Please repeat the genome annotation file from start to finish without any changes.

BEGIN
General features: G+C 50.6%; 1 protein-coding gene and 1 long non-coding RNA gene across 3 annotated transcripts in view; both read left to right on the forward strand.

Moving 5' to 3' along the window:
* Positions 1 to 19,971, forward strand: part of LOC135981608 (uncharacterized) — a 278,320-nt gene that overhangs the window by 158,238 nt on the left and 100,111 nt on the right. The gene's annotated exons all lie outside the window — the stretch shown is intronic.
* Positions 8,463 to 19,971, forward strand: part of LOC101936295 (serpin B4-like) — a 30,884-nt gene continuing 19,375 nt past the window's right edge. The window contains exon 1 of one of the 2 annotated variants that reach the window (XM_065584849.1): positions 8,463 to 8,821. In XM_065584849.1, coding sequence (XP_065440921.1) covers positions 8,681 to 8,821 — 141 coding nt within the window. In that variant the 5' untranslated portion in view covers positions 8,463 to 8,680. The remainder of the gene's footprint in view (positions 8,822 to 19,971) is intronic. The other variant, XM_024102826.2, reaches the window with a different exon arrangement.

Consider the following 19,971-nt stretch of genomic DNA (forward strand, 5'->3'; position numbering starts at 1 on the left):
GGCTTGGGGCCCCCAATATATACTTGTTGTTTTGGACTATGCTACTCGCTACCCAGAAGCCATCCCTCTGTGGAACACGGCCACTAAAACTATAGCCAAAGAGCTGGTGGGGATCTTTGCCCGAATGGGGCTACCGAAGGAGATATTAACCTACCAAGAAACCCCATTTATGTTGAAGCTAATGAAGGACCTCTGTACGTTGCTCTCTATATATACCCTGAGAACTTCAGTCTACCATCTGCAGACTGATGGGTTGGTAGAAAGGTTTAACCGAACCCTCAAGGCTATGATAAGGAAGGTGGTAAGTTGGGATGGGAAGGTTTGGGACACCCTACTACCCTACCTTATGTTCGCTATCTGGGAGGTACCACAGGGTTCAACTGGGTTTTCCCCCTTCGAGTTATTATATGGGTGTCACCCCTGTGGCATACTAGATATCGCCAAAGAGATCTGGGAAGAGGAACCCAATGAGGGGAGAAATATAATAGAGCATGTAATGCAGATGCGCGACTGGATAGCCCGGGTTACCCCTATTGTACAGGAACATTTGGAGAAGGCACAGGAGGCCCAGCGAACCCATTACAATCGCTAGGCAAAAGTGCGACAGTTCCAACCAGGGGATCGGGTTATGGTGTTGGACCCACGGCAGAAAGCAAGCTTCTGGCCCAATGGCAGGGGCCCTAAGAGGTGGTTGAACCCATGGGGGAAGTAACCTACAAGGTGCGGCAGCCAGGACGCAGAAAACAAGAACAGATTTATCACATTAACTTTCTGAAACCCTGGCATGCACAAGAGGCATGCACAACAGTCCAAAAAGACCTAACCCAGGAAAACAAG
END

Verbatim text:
General features: G+C 50.6%; 1 protein-coding gene and 1 long non-coding RNA gene across 3 annotated transcripts in view; both read left to right on the forward strand.

Moving 5' to 3' along the window:
* Positions 1 to 19,971, forward strand: part of LOC135981608 (uncharacterized) — a 278,320-nt gene that overhangs the window by 158,238 nt on the left and 100,111 nt on the right. The gene's annotated exons all lie outside the window — the stretch shown is intronic.
* Positions 8,463 to 19,971, forward strand: part of LOC101936295 (serpin B4-like) — a 30,884-nt gene continuing 19,375 nt past the window's right edge. The window contains exon 1 of one of the 2 annotated variants that reach the window (XM_065584849.1): positions 8,463 to 8,821. In XM_065584849.1, coding sequence (XP_065440921.1) covers positions 8,681 to 8,821 — 141 coding nt within the window. In that variant the 5' untranslated portion in view covers positions 8,463 to 8,680. The remainder of the gene's footprint in view (positions 8,822 to 19,971) is intronic. The other variant, XM_024102826.2, reaches the window with a different exon arrangement.

Consider the following 19,971-nt stretch of genomic DNA (forward strand, 5'->3'; position numbering starts at 1 on the left):
GGCTTGGGGCCCCCAATATATACTTGTTGTTTTGGACTATGCTACTCGCTACCCAGAAGCCATCCCTCTGTGGAACACGGCCACTAAAACTATAGCCAAAGAGCTGGTGGGGATCTTTGCCCGAATGGGGCTACCGAAGGAGATATTAACCTACCAAGAAACCCCATTTATGTTGAAGCTAATGAAGGACCTCTGTACGTTGCTCTCTATATATACCCTGAGAACTTCAGTCTACCATCTGCAGACTGATGGGTTGGTAGAAAGGTTTAACCGAACCCTCAAGGCTATGATAAGGAAGGTGGTAAGTTGGGATGGGAAGGTTTGGGACACCCTACTACCCTACCTTATGTTCGCTATCTGGGAGGTACCACAGGGTTCAACTGGGTTTTCCCCCTTCGAGTTATTATATGGGTGTCACCCCTGTGGCATACTAGATATCGCCAAAGAGATCTGGGAAGAGGAACCCAATGAGGGGAGAAATATAATAGAGCATGTAATGCAGATGCGCGACTGGATAGCCCGGGTTACCCCTATTGTACAGGAACATTTGGAGAAGGCACAGGAGGCCCAGCGAACCCATTACAATCGCTAGGCAAAAGTGCGACAGTTCCAACCAGGGGATCGGGTTATGGTGTTGGACCCACGGCAGAAAGCAAGCTTCTGGCCCAATGGCAGGGGCCCTAAGAGGTGGTTGAACCCATGGGGGAAGTAACCTACAAGGTGCGGCAGCCAGGACGCAGAAAACAAGAACAGATTTATCACATTAACTTTCTGAAACCCTGGCATGCACAAGAGGCATGCACAACAGTCCAAAAAGACCTAACCCAGGAAAACAAG